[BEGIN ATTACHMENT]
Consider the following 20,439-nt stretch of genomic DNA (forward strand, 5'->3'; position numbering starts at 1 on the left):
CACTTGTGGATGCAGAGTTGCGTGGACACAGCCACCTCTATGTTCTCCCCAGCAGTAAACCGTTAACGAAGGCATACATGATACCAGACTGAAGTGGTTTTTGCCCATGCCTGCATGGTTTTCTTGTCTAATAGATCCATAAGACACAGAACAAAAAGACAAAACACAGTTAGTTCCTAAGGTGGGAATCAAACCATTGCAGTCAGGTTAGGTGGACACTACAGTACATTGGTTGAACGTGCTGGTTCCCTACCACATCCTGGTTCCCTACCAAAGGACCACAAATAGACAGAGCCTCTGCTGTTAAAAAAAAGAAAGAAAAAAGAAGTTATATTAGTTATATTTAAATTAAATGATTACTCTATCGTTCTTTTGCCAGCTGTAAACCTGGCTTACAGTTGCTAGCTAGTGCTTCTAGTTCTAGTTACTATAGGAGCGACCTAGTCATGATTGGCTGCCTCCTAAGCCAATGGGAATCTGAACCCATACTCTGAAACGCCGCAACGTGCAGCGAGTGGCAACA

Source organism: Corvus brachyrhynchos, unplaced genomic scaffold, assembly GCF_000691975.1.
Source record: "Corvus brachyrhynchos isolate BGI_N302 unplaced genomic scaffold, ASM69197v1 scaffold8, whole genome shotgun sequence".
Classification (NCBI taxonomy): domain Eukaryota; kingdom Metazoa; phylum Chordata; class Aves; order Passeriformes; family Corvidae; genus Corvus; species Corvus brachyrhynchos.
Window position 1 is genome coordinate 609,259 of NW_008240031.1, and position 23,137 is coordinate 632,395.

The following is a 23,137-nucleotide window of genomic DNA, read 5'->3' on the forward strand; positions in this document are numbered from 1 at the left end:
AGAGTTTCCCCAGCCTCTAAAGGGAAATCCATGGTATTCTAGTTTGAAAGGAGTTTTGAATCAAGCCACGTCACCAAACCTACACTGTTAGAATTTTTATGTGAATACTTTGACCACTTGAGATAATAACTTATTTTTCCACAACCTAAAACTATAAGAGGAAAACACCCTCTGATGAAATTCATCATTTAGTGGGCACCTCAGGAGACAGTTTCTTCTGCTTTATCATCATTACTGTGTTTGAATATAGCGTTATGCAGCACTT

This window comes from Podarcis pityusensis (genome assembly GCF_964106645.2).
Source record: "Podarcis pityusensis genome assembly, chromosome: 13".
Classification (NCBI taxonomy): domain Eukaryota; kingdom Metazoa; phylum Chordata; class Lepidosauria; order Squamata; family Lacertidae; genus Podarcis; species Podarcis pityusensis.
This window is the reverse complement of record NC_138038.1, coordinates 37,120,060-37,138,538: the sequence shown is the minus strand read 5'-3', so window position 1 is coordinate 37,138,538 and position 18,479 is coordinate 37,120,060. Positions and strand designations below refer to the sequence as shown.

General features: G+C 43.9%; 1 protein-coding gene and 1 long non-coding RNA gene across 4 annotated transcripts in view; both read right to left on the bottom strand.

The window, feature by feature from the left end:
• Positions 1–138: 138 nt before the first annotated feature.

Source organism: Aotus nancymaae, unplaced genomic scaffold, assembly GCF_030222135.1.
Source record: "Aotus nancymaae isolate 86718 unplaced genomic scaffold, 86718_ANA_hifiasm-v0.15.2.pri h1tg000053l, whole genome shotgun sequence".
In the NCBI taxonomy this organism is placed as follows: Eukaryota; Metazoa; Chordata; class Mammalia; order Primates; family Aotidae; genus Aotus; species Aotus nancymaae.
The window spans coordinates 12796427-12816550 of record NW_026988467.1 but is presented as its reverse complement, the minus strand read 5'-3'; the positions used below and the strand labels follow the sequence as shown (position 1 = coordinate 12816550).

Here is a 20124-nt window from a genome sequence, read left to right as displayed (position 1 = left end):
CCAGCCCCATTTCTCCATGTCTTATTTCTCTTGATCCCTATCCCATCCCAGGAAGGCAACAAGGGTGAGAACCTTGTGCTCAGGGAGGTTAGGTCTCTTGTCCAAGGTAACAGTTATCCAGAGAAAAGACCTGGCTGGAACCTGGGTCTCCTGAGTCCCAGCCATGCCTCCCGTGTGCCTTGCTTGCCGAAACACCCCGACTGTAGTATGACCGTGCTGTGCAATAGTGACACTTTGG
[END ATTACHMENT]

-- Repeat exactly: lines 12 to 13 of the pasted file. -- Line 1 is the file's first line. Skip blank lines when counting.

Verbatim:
This window is the reverse complement of record NC_138038.1, coordinates 37,120,060-37,138,538: the sequence shown is the minus strand read 5'-3', so window position 1 is coordinate 37,138,538 and position 18,479 is coordinate 37,120,060. Positions and strand designations below refer to the sequence as shown.

General features: G+C 43.9%; 1 protein-coding gene and 1 long non-coding RNA gene across 4 annotated transcripts in view; both read right to left on the bottom strand.